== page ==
You might have heard that the launch from Wallops Island, Virginia of a rocket carrying supplies to the International Space Station was scuttled Monday night after a sailboat navigated into the debris field. Fortunately for us stargazers, the skies this evening might still be clear enough to see the Antares rocket when it takes off, assuming there are no more interruptions. (Last night’s view would have been perfect, making the boat’s transgression even more infuriating.)
NASA resecheduled the launch from its Wallops Island facility for 6:22 PM, with a flight path that should give Washington, Baltimore, many points further north a good glimpse of its trajectory. Orbital Sciences Corporation, the Dulles-based company that manufactures the Antares craft, says the rocket should be visible in DC to the southeast about 96 seconds after takeoff. The Martin Luther King, Jr. Memorial should be one of the better vantage points, with the rocket appearing from behind the Jefferson Memorial.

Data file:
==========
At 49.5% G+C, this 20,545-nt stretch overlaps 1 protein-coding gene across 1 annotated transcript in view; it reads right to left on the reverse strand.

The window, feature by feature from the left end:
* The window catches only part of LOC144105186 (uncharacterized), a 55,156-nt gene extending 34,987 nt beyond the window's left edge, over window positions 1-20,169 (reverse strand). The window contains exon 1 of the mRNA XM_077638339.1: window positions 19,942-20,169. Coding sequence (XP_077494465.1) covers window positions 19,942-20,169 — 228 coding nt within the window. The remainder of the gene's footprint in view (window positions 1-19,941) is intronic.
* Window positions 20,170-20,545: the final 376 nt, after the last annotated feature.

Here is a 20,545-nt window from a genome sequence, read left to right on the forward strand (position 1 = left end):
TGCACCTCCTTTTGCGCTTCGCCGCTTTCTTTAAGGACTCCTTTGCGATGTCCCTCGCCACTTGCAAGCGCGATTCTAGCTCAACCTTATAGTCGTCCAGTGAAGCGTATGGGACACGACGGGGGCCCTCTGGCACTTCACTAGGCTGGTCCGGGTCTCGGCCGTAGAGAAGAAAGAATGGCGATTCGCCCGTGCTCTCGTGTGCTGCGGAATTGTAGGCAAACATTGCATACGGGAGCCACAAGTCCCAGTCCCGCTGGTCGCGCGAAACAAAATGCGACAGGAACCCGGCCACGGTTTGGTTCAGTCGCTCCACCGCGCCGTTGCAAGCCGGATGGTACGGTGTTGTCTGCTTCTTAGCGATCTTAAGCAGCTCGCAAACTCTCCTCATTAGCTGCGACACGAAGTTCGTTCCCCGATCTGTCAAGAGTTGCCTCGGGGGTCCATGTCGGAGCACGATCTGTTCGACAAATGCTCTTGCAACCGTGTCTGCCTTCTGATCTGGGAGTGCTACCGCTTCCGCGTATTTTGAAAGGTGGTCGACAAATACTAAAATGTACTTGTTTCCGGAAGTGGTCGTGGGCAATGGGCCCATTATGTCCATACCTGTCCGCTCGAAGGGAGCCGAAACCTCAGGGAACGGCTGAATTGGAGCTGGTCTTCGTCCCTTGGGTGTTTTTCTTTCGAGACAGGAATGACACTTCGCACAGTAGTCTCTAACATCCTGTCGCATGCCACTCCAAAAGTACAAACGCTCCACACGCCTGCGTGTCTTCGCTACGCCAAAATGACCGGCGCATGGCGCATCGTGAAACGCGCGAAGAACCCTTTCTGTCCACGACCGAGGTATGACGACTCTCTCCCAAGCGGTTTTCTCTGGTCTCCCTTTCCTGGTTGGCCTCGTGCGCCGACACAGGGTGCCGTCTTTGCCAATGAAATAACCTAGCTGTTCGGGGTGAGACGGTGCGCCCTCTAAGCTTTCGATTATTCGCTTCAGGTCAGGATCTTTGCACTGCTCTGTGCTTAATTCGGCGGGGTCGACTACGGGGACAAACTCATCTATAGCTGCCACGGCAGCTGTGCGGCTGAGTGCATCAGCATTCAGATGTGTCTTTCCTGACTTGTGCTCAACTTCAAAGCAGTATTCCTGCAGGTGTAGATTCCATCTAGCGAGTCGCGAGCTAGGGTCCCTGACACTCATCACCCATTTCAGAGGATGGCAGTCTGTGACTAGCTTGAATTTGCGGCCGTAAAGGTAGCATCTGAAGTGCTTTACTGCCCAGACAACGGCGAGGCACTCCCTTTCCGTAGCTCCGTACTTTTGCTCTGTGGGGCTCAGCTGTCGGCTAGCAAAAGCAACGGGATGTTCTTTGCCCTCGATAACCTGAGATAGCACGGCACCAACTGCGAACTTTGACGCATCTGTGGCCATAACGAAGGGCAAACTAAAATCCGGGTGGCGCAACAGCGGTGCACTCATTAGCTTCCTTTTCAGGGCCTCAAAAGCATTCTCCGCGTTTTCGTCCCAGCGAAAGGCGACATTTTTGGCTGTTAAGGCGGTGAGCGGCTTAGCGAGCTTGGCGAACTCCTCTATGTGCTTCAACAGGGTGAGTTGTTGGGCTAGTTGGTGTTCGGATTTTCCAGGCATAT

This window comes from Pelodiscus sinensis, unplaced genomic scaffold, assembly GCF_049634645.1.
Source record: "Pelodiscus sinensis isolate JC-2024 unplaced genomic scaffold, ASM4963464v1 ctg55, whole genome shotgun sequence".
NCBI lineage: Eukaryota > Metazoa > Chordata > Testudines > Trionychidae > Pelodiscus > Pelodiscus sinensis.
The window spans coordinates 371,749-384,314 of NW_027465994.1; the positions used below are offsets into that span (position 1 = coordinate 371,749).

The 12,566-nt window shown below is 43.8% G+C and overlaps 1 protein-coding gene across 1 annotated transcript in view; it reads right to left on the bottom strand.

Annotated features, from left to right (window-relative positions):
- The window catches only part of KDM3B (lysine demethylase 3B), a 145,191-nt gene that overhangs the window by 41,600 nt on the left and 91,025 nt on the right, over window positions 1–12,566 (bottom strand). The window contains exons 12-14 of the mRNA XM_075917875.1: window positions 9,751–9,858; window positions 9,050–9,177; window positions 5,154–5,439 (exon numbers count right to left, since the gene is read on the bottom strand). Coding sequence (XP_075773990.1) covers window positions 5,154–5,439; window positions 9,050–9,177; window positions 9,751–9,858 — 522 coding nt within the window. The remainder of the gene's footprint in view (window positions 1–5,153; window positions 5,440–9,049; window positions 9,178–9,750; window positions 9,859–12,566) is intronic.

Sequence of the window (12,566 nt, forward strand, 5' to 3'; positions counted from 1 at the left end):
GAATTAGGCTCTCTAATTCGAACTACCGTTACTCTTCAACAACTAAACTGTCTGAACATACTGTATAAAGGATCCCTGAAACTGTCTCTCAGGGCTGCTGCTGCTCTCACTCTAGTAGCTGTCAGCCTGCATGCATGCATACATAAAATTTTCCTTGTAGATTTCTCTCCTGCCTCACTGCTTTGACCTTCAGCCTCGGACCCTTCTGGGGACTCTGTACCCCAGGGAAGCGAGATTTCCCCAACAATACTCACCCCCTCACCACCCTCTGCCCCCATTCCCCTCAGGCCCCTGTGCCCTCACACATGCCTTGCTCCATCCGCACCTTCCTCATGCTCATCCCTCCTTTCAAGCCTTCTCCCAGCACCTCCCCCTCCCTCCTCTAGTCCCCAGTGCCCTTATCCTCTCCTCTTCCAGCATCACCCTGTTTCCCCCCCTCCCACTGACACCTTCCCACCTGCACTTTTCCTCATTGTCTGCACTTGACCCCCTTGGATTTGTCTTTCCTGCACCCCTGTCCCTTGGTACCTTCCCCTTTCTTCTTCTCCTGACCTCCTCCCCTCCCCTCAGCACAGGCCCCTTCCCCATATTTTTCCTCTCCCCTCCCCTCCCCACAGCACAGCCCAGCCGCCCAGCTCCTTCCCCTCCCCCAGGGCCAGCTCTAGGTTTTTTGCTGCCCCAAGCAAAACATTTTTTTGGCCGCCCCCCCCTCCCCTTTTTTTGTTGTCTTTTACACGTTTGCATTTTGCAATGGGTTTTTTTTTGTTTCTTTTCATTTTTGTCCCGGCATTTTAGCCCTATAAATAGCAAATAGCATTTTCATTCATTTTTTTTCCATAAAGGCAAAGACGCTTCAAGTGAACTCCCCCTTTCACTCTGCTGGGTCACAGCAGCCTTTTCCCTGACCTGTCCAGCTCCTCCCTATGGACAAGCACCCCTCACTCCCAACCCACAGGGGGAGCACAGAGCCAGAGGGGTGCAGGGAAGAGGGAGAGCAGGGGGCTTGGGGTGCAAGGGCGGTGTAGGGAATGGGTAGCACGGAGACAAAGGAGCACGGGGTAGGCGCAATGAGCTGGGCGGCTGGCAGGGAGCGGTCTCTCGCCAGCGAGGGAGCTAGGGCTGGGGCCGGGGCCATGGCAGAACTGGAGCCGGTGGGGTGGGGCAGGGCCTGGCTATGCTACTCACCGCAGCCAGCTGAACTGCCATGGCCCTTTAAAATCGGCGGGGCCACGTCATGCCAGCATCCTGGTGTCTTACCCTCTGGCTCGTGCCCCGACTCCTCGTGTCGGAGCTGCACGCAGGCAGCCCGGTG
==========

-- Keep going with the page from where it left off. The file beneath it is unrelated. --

The Antares should remain visible for a couple minutes, with the first-stage ignition ending three minutes 55 seconds after takeoff and second-stage ignition starting 46 seconds later.
Find Benjamin Freed on Twitter at @brfreed.